A worldwide shortage on gas and energy supplies has resulted in a surge in wholesale gas prices.
While consumers are usually given the option to switch suppliers when energy bills rise, better offers are not available at the moment due to the squeeze on supplies.
As the winter chill bites in the wake of Jeremy Hunt’s announcement that the UK is now officially in a recession, many are wondering what’s the best way to save money on their heating and electricity bills during the colder months.
If you’re looking to cut your bills this year, we spoke to the experts for some useful tips.
Install a smart thermostat
Smart thermostats connect your heating system to the internet, letting you change the temperature or switch your heating off on your smartphone or other device when you're out and about, or via your computer.
They also learn how long it takes to heat your home, so they can ensure it's at the right temperature at exactly the right time – for instance, when you come home from work or wake up in the morning – and can help heat your home more efficiently.
By installing room thermostats, programmers and thermostatic radiator valves, you could save around £75 a year, according to Money Super Market.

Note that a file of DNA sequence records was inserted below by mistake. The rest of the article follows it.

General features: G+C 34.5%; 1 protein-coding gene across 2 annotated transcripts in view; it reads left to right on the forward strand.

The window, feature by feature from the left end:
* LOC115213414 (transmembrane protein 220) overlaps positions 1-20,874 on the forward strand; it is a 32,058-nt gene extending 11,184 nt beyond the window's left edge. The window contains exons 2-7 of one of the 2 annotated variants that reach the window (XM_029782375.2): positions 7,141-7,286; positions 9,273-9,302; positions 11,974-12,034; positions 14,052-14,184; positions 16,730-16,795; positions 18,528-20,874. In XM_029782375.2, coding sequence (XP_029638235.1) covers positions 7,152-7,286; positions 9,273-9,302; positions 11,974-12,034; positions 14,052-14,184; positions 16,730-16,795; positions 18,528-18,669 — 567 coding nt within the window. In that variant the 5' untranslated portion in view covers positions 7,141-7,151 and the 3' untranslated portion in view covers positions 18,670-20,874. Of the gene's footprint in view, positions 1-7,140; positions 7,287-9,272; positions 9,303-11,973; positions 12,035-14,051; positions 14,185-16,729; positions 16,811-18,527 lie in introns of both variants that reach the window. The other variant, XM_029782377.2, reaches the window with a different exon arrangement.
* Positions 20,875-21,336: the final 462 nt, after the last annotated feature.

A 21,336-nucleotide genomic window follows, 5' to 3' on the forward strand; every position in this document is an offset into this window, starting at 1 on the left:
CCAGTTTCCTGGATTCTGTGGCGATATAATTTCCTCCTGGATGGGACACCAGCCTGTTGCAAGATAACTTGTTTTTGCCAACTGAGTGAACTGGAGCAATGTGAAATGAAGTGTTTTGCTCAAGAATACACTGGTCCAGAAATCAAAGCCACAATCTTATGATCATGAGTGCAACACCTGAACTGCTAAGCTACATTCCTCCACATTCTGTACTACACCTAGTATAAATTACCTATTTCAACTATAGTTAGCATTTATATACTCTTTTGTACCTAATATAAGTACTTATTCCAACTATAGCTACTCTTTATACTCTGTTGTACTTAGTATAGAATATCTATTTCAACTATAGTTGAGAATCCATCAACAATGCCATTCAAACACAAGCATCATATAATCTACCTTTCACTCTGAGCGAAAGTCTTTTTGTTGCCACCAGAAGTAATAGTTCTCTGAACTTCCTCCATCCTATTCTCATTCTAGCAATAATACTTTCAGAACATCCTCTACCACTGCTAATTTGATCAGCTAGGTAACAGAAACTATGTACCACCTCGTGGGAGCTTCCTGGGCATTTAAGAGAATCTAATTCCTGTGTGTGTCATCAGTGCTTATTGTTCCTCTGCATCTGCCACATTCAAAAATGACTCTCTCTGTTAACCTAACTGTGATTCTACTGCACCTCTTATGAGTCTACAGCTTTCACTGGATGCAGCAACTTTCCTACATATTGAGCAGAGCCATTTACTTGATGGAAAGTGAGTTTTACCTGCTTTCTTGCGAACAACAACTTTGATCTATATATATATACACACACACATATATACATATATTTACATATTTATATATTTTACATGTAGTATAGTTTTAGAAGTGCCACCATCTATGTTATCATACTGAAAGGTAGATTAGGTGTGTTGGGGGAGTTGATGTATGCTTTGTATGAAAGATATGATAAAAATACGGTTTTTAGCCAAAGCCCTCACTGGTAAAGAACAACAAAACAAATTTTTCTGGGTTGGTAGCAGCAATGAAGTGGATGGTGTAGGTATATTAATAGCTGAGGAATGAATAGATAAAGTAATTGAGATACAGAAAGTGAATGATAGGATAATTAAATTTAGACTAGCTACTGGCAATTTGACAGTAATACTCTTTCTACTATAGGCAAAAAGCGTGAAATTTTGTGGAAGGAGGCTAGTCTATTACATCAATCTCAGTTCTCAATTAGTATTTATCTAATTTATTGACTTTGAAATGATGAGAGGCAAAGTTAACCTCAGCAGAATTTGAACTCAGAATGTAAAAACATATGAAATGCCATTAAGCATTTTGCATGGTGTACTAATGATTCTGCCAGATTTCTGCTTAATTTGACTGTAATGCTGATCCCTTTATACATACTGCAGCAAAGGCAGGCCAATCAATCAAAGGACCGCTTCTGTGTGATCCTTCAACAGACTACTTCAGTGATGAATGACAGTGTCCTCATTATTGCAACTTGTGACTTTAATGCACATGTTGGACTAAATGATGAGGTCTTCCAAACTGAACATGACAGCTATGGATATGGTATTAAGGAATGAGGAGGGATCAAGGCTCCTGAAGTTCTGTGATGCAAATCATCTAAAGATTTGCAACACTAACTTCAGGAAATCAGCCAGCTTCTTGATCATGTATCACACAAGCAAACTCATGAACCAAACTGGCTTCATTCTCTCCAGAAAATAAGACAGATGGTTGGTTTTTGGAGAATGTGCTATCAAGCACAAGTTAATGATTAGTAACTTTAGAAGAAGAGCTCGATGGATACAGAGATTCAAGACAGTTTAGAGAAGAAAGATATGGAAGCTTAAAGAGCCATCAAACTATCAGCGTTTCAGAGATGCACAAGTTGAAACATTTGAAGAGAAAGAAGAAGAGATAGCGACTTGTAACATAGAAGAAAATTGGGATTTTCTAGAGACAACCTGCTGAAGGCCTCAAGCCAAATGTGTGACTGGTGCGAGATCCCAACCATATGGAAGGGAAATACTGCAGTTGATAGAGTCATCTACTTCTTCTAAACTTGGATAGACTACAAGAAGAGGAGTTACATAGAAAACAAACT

Install a new boiler
Upgrading your old boiler to an A-rated condensing boiler with a programmer, room thermostat and thermostatic radiator controls can save money.
Based on fuel prices in March 2019, a detached house upgrading from a G-rated boiler could save around £300 a year, says Money Super Market.
For more information on new boilers, visit British Gas.
Buy efficient appliances
It might seem counter-intuitive, but investing in new appliances with a high-energy efficient rating will save money in the long run.
For example, an A+++ washing machine will typically use £65 less energy than an A+ one over an 11-year product lifespan.
An A+++ fridge freezer will save around £320 in energy bills over its lifetime compared to an A+ model.
Save on Energy advises customers to look out for the ENERGY STAR rating on any appliances, which is the only government-backed standard for energy efficiency.
Throw on a jumper and turn down the thermostat
Almost half the money spent on energy bills is absorbed by heating and hot water costs.
Turning your heating down by just one degree could save up to £80 a year, which means there's never been a better time to throw on your favourite knits to keep warm.
Bleed your radiators
A quick and easy way to make your house more energy efficient is to bleed your radiators.
“Trapped air or gas prevents hot water from heating your radiators fully so, if you have a radiator that is warm at the bottom but cool at the top, this may well mean there is air in the system,” says the NHBC, the UK’s leading warranty and insurance provider for new build homes.
“Radiators may require bleeding to ensure maximum efficiency of the heating system.”
Make small tweaks to your daily habits
There are dozens of handy ways you can bring down your bills by making the smallest of changes.